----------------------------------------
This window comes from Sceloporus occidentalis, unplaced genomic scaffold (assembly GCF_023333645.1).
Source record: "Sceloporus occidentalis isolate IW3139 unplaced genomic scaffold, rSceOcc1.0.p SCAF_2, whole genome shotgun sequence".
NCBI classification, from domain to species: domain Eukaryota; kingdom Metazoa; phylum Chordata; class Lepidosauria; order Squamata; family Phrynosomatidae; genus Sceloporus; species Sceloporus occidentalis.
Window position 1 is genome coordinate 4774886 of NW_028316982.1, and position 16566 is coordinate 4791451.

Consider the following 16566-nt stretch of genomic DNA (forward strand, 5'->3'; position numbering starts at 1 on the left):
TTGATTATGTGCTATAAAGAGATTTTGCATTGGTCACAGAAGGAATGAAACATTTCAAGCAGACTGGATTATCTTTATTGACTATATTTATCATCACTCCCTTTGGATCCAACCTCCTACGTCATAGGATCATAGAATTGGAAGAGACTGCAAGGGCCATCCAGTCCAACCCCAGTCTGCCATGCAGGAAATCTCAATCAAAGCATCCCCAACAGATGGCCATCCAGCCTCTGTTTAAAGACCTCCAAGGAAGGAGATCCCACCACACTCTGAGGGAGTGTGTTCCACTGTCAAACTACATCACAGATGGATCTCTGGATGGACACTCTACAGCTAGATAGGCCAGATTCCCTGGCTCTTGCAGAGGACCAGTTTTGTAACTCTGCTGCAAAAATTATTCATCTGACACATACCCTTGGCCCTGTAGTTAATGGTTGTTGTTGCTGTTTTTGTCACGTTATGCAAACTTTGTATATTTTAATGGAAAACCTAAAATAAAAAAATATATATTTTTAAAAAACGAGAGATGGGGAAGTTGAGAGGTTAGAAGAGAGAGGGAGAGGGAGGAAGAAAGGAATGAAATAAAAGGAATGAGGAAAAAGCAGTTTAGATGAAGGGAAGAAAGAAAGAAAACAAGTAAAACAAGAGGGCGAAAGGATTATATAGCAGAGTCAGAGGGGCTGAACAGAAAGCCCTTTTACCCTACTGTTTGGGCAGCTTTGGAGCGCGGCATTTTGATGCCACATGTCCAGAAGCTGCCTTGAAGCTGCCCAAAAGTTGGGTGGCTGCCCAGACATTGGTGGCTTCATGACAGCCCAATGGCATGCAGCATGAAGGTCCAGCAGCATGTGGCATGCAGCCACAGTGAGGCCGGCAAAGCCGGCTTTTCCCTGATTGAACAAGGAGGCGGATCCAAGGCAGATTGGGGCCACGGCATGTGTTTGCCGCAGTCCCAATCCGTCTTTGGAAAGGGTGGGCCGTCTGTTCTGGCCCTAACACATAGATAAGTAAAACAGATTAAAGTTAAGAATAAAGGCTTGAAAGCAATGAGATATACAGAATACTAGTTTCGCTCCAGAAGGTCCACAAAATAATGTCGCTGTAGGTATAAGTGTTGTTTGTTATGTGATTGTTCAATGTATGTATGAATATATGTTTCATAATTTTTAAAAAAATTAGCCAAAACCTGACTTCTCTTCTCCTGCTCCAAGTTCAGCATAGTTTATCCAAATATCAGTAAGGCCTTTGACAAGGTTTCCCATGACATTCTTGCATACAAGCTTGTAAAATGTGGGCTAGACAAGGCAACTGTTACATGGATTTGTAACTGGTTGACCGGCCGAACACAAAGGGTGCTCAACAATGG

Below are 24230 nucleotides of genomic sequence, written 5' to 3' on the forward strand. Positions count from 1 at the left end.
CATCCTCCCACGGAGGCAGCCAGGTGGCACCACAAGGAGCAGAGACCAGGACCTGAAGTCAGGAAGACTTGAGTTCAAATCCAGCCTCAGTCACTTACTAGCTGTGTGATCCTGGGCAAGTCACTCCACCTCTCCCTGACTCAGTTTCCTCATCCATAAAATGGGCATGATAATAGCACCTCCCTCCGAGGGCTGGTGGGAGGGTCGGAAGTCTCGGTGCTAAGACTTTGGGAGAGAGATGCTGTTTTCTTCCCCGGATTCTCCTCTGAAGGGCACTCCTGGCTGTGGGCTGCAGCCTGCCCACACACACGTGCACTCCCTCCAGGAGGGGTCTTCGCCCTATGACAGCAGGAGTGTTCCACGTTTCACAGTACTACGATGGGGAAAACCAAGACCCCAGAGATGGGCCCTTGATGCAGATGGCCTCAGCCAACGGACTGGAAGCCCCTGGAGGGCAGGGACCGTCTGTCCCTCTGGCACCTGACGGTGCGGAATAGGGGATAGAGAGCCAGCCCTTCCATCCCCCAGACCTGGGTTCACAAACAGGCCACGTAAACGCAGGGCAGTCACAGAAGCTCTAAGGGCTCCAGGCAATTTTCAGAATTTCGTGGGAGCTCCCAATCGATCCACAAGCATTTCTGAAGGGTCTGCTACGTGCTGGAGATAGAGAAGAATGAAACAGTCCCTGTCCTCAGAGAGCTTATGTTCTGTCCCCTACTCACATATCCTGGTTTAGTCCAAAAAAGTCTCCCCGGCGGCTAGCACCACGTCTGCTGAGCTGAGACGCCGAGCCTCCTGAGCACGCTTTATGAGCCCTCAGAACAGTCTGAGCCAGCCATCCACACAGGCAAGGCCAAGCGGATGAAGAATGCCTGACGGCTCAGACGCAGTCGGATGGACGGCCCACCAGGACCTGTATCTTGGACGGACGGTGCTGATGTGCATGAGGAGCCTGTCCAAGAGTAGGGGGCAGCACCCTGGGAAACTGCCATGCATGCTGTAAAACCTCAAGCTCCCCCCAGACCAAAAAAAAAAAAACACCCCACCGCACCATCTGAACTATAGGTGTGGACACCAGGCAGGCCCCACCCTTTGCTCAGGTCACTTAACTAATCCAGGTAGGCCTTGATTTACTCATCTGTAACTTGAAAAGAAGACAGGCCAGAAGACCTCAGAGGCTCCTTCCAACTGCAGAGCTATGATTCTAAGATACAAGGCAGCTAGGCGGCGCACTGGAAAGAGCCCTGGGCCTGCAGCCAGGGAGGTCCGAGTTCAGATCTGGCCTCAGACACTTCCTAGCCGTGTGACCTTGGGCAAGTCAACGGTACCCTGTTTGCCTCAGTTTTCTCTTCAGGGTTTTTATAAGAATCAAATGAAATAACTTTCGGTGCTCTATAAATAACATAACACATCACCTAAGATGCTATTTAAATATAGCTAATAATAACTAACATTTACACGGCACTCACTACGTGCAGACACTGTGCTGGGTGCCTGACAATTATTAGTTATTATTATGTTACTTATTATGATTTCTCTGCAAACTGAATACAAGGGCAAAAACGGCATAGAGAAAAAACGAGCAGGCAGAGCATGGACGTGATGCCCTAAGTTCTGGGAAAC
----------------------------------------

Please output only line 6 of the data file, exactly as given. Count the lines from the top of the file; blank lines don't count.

TTGATTATGTGCTATAAAGAGATTTTGCATTGGTCACAGAAGGAATGAAACATTTCAAGCAGACTGGATTATCTTTATTGACTATATTTATCATCACTCCCTTTGGATCCAACCTCCTACGTCATAGGATCATAGAATTGGAAGAGACTGCAAGGGCCATCCAGTCCAACCCCAGTCTGCCATGCAGGAAATCTCAATCAAAGCATCCCCAACAGATGGCCATCCAGCCTCTGTTTAAAGACCTCCAAGGAAGGAGATCCCACCACACTCTGAGGGAGTGTGTTCCACTGTCAAACTACATCACAGATGGATCTCTGGATGGACACTCTACAGCTAGATAGGCCAGATTCCCTGGCTCTTGCAGAGGACCAGTTTTGTAACTCTGCTGCAAAAATTATTCATCTGACACATACCCTTGGCCCTGTAGTTAATGGTTGTTGTTGCTGTTTTTGTCACGTTATGCAAACTTTGTATATTTTAATGGAAAACCTAAAATAAAAAAATATATATTTTTAAAAAACGAGAGATGGGGAAGTTGAGAGGTTAGAAGAGAGAGGGAGAGGGAGGAAGAAAGGAATGAAATAAAAGGAATGAGGAAAAAGCAGTTTAGATGAAGGGAAGAAAGAAAGAAAACAAGTAAAACAAGAGGGCGAAAGGATTATATAGCAGAGTCAGAGGGGCTGAACAGAAAGCCCTTTTACCCTACTGTTTGGGCAGCTTTGGAGCGCGGCATTTTGATGCCACATGTCCAGAAGCTGCCTTGAAGCTGCCCAAAAGTTGGGTGGCTGCCCAGACATTGGTGGCTTCATGACAGCCCAATGGCATGCAGCATGAAGGTCCAGCAGCATGTGGCATGCAGCCACAGTGAGGCCGGCAAAGCCGGCTTTTCCCTGATTGAACAAGGAGGCGGATCCAAGGCAGATTGGGGCCACGGCATGTGTTTGCCGCAGTCCCAATCCGTCTTTGGAAAGGGTGGGCCGTCTGTTCTGGCCCTAACACATAGATAAGTAAAACAGATTAAAGTTAAGAATAAAGGCTTGAAAGCAATGAGATATACAGAATACTAGTTTCGCTCCAGAAGGTCCACAAAATAATGTCGCTGTAGGTATAAGTGTTGTTTGTTATGTGATTGTTCAATGTATGTATGAATATATGTTTCATAATTTTTAAAAAAATTAGCCAAAACCTGACTTCTCTTCTCCTGCTCCAAGTTCAGCATAGTTTATCCAAATATCAGTAAGGCCTTTGACAAGGTTTCCCATGACATTCTTGCATACAAGCTTGTAAAATGTGGGCTAGACAAGGCAACTGTTACATGGATTTGTAACTGGTTGACCGGCCGAACACAAAGGGTGCTCAACAATGG